PSA: Global IPv4 Routing Table Hits 500k Routes

By stretch | Tuesday, May 6, 2014 at 10:01 p.m. UTC

Last week, the global IPv4 routing table has surpassed the 500 thousand route benchmark, according to the CIDR Report. The graph below shows its progression since the early nineties:

plot.png

I last wrote about global IPv4 growth in August of 2009, when the table size was at a mere 300 thousand routes. While that benchmark was largely ceremonial, this one crosses a threshold which should may be of grave concern for many.

As has been pointed out on the NANOG mailing list, we are quickly approaching the hard forwarding plane capacity limits which exists on several very popular platforms, namely the Cisco 7600/6500 and RSP720/Sup720. The default TCAM partitioning scheme of these platforms allows for a maximum of 512 thousand IPv4 routes.

If you accept full Internet routes anywhere on your network, you'll want to verify the maximum table sizes for those platforms. On the 6500/7600 platform, the current partitioning scheme can be inspected with show mls cef maximum-routes:

Router# show mls cef maximum-routes
FIB TCAM maximum routes :
=======================
Current :
---------
 IPv4 + MPLS         - 512k (default)
 IPv6 + IP Multicast - 256k (default)

The good news is that it's easy to repartition the default scheme (e.g. mls cef maximum-routes ip 768) to allow for more IPv4 space. Unfortunately, this requires taking the device out of production for a time to be rebooted.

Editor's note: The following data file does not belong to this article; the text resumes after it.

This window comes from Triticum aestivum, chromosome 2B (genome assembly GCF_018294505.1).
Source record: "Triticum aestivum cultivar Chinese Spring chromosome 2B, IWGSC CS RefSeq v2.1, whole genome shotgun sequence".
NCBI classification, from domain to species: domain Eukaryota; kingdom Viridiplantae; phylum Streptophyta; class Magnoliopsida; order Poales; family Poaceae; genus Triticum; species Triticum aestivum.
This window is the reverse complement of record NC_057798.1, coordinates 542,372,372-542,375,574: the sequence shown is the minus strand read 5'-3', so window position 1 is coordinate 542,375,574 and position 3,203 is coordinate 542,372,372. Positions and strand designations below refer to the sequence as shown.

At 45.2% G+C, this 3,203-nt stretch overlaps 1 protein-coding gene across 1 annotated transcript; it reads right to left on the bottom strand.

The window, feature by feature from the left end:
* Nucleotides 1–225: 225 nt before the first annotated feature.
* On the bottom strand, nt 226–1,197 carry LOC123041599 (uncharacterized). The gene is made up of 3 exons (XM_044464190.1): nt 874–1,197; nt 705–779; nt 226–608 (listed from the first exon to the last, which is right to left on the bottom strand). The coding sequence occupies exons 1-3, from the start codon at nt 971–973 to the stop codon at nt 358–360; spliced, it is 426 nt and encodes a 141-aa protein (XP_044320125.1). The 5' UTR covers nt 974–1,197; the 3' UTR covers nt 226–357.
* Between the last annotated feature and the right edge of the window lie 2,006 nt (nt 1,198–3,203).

Thanks to @nixgeek and the NANOG folks for inspiring this post!

About the Author

Jeremy Stretch is a network engineer living in the Raleigh-Durham, North Carolina area. He is known for his blog and cheat sheets here at Packet Life. You can reach him by email or follow him on Twitter.

Posted in News

Comments


Pete Lumbis (guest)
May 6, 2014 at 10:51 p.m. UTC

If you have an ASR9k with a Trident based card the guide on how to adjust the default table sizes can be found here.


salja_1
May 12, 2014 at 8:58 a.m. UTC

Is there any other requirement (DRAM capacity..) to be fulfilled before increasing ipv4 space on Cisco 6500 Sup7203BXL? Thanks


Maxim B. (guest)
May 19, 2014 at 2:54 p.m. UTC

What about 7200 platform? Is it affected?


routerdork (guest)
June 17, 2014 at 4:34 p.m. UTC

While you can use "show mls cef maximum-routes" to see the maximum you are configured for you can use the following command to find out where exactly your TCAM usage is at on the 6500/7600 "show platform hardware capacity"


CR (guest)
July 10, 2014 at 10:54 p.m. UTC

Wondering about using a 3900 series router with multiple VRF's having full internet tables. Anyone know the commands on the 9G series to see max capacity or the correct Cisco documentation. I'm still searching for it on Google/Cisco.


John Thorpe (guest)
August 14, 2014 at 9:30 p.m. UTC

So in about 6 years we hit 768k, what are you going to do then?


Panos (guest)
September 25, 2014 at 9:32 p.m. UTC

@John..unless you're running SUP2T versions of these platforms, by that time you will need to swap them for ASR9k boxes anyway as they will be out of support (believe the 720s are somewhere in 2018). By then, most probably the 9k Trident line cards will be phased out so you will be going for Typhoon cards (or newer models) which shoots your scalability in excess of 4 million routes (depending on your IPv4/v6 table combinations).

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